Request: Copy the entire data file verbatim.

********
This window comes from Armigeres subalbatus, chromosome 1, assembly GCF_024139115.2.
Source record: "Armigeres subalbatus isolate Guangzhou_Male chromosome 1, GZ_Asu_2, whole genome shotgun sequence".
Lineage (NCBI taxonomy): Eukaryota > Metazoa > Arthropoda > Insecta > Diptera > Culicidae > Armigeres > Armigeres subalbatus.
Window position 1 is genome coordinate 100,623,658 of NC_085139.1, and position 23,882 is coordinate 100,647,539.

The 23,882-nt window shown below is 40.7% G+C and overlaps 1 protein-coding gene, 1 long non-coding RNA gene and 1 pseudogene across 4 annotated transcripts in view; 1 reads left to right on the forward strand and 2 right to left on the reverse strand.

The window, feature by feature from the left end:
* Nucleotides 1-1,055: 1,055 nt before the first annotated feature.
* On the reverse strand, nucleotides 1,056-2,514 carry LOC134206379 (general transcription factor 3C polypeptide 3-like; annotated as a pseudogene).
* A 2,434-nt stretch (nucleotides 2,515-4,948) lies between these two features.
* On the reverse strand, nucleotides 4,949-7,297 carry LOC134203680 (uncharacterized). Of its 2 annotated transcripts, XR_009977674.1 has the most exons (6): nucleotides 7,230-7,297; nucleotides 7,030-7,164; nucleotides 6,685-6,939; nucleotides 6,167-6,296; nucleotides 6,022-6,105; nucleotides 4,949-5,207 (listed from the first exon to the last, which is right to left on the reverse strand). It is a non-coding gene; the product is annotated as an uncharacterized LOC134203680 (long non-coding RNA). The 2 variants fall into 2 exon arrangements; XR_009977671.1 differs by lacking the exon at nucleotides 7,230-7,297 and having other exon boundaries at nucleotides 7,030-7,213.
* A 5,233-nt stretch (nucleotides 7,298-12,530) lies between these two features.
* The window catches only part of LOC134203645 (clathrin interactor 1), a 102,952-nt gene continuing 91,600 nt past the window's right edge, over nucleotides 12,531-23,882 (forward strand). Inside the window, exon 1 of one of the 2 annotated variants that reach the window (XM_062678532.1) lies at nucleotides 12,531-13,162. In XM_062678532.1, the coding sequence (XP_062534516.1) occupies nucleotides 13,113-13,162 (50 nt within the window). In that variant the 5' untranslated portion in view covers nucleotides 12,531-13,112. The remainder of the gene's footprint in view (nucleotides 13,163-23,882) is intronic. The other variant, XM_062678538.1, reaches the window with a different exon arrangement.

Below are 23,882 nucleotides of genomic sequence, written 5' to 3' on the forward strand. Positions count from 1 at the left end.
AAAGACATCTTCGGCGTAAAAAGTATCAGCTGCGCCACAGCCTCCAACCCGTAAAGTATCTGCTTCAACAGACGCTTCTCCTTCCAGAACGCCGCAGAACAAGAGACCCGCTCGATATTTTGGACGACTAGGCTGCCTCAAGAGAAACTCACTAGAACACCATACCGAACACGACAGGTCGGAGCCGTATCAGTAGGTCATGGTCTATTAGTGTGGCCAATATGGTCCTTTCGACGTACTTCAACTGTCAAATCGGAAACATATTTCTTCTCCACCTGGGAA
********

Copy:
This window comes from Armigeres subalbatus, chromosome 1, assembly GCF_024139115.2.
Source record: "Armigeres subalbatus isolate Guangzhou_Male chromosome 1, GZ_Asu_2, whole genome shotgun sequence".
Lineage (NCBI taxonomy): Eukaryota > Metazoa > Arthropoda > Insecta > Diptera > Culicidae > Armigeres > Armigeres subalbatus.
Window position 1 is genome coordinate 100,623,658 of NC_085139.1, and position 23,882 is coordinate 100,647,539.

The 23,882-nt window shown below is 40.7% G+C and overlaps 1 protein-coding gene, 1 long non-coding RNA gene and 1 pseudogene across 4 annotated transcripts in view; 1 reads left to right on the forward strand and 2 right to left on the reverse strand.

The window, feature by feature from the left end:
* Nucleotides 1-1,055: 1,055 nt before the first annotated feature.
* On the reverse strand, nucleotides 1,056-2,514 carry LOC134206379 (general transcription factor 3C polypeptide 3-like; annotated as a pseudogene).
* A 2,434-nt stretch (nucleotides 2,515-4,948) lies between these two features.
* On the reverse strand, nucleotides 4,949-7,297 carry LOC134203680 (uncharacterized). Of its 2 annotated transcripts, XR_009977674.1 has the most exons (6): nucleotides 7,230-7,297; nucleotides 7,030-7,164; nucleotides 6,685-6,939; nucleotides 6,167-6,296; nucleotides 6,022-6,105; nucleotides 4,949-5,207 (listed from the first exon to the last, which is right to left on the reverse strand). It is a non-coding gene; the product is annotated as an uncharacterized LOC134203680 (long non-coding RNA). The 2 variants fall into 2 exon arrangements; XR_009977671.1 differs by lacking the exon at nucleotides 7,230-7,297 and having other exon boundaries at nucleotides 7,030-7,213.
* A 5,233-nt stretch (nucleotides 7,298-12,530) lies between these two features.
* The window catches only part of LOC134203645 (clathrin interactor 1), a 102,952-nt gene continuing 91,600 nt past the window's right edge, over nucleotides 12,531-23,882 (forward strand). Inside the window, exon 1 of one of the 2 annotated variants that reach the window (XM_062678532.1) lies at nucleotides 12,531-13,162. In XM_062678532.1, the coding sequence (XP_062534516.1) occupies nucleotides 13,113-13,162 (50 nt within the window). In that variant the 5' untranslated portion in view covers nucleotides 12,531-13,112. The remainder of the gene's footprint in view (nucleotides 13,163-23,882) is intronic. The other variant, XM_062678538.1, reaches the window with a different exon arrangement.

Below are 23,882 nucleotides of genomic sequence, written 5' to 3' on the forward strand. Positions count from 1 at the left end.
AAAGACATCTTCGGCGTAAAAAGTATCAGCTGCGCCACAGCCTCCAACCCGTAAAGTATCTGCTTCAACAGACGCTTCTCCTTCCAGAACGCCGCAGAACAAGAGACCCGCTCGATATTTTGGACGACTAGGCTGCCTCAAGAGAAACTCACTAGAACACCATACCGAACACGACAGGTCGGAGCCGTATCAGTAGGTCATGGTCTATTAGTGTGGCCAATATGGTCCTTTCGACGTACTTCAACTGTCAAATCGGAAACATATTTCTTCTCCACCTGGGAA